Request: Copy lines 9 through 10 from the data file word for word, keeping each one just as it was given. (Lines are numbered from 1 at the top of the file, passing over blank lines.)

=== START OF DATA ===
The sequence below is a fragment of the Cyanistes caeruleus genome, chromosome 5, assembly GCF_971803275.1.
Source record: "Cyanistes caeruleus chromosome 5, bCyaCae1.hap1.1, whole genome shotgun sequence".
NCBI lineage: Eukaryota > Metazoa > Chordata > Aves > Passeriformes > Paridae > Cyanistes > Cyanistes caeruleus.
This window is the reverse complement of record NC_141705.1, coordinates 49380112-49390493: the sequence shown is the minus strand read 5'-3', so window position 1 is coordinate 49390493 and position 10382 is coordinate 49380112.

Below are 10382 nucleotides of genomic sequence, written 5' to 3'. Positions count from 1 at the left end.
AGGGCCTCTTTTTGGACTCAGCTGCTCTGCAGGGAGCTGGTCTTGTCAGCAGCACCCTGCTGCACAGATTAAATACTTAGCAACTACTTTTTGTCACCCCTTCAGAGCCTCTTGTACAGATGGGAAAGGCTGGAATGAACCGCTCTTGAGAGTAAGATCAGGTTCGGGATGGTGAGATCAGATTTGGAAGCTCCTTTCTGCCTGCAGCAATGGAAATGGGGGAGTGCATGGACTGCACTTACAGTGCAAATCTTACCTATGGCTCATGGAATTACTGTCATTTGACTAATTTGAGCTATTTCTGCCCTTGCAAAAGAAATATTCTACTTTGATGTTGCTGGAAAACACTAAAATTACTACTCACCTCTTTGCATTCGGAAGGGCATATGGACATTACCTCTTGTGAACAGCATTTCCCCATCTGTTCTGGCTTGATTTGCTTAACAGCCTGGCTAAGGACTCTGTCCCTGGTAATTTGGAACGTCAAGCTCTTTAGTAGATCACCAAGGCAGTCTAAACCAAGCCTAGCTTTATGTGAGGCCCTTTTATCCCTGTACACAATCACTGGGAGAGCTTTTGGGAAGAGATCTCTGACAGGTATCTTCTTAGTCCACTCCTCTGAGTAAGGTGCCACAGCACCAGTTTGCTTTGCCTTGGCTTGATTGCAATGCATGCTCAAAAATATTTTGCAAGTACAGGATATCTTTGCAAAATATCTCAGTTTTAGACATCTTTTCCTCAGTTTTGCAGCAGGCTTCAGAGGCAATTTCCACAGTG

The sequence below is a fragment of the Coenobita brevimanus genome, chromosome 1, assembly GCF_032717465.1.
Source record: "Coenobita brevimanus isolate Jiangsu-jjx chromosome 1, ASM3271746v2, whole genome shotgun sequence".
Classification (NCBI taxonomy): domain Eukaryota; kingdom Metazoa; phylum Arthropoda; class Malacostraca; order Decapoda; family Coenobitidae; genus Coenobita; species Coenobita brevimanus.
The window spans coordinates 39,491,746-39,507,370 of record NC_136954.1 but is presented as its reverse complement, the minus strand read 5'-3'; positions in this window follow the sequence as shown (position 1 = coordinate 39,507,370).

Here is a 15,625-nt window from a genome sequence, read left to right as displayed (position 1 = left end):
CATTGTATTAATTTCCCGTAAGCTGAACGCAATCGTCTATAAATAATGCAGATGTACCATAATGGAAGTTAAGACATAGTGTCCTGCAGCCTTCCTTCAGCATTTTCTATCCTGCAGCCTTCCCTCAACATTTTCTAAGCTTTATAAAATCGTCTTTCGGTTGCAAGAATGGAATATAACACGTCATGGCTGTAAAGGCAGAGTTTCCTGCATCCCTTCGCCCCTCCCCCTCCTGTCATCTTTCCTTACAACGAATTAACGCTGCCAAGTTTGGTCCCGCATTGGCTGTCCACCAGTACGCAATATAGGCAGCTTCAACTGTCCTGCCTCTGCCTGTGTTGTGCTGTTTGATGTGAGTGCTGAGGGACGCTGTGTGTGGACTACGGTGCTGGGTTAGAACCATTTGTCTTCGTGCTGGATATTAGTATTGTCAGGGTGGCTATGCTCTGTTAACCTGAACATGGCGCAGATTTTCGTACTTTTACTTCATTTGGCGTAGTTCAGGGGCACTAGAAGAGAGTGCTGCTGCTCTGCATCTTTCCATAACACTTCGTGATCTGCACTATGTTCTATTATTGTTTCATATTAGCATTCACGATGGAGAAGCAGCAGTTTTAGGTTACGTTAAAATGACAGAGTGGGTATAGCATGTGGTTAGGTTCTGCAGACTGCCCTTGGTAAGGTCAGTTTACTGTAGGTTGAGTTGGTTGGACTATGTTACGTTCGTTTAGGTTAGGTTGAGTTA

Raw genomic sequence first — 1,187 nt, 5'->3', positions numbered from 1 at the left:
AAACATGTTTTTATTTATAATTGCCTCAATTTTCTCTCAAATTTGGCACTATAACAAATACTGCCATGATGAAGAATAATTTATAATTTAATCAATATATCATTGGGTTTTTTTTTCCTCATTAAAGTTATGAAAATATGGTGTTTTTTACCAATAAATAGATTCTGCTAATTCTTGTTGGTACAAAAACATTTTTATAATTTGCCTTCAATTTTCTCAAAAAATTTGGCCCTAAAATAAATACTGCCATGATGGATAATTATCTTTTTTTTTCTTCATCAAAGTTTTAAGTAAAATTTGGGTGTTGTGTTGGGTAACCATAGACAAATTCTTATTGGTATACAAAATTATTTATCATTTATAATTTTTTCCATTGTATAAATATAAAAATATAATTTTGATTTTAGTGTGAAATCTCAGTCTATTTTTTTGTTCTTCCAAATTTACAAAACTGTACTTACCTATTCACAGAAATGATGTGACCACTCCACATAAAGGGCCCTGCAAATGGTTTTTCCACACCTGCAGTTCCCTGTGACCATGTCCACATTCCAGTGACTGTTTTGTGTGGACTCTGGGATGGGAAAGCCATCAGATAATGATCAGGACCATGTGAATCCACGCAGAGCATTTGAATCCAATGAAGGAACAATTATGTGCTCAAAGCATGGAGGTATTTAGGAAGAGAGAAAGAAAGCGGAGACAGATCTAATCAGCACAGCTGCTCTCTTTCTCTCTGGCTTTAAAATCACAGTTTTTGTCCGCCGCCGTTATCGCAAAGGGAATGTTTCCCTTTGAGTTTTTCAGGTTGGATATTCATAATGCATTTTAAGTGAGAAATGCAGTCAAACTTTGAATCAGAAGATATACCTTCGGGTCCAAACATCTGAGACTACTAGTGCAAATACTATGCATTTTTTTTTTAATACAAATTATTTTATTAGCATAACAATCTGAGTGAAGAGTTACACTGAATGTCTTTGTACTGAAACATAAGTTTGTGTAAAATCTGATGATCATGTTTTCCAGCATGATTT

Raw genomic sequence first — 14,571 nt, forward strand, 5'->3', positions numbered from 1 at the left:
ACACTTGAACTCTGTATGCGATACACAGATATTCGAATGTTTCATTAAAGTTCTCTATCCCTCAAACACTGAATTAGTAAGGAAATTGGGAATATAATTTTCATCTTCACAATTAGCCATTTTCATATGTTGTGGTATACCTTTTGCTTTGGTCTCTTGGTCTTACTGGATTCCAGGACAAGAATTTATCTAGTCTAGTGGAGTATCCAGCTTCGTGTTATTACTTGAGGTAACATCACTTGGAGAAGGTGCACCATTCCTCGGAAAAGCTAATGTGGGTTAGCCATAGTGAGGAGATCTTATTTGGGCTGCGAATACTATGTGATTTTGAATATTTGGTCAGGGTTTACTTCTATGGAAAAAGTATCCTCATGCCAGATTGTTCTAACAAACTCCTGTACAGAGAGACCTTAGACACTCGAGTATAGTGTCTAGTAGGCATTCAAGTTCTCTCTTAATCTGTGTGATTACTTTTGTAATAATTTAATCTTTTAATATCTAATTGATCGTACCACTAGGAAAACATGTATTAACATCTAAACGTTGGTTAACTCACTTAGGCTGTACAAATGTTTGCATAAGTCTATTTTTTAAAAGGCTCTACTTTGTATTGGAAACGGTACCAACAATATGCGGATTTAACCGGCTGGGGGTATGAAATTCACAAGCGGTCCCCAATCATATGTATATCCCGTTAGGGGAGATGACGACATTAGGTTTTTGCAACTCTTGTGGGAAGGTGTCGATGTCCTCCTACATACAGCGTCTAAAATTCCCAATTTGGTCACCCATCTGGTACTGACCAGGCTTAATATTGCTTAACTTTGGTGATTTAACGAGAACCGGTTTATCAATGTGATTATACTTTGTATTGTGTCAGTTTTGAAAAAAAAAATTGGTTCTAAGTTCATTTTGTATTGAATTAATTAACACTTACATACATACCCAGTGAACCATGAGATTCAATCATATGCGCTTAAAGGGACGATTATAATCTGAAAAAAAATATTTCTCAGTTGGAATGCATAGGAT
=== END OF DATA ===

Classification (NCBI taxonomy): domain Eukaryota; kingdom Metazoa; phylum Arthropoda; class Malacostraca; order Decapoda; family Coenobitidae; genus Coenobita; species Coenobita brevimanus.
The window spans coordinates 39,491,746-39,507,370 of record NC_136954.1 but is presented as its reverse complement, the minus strand read 5'-3'; positions in this window follow the sequence as shown (position 1 = coordinate 39,507,370).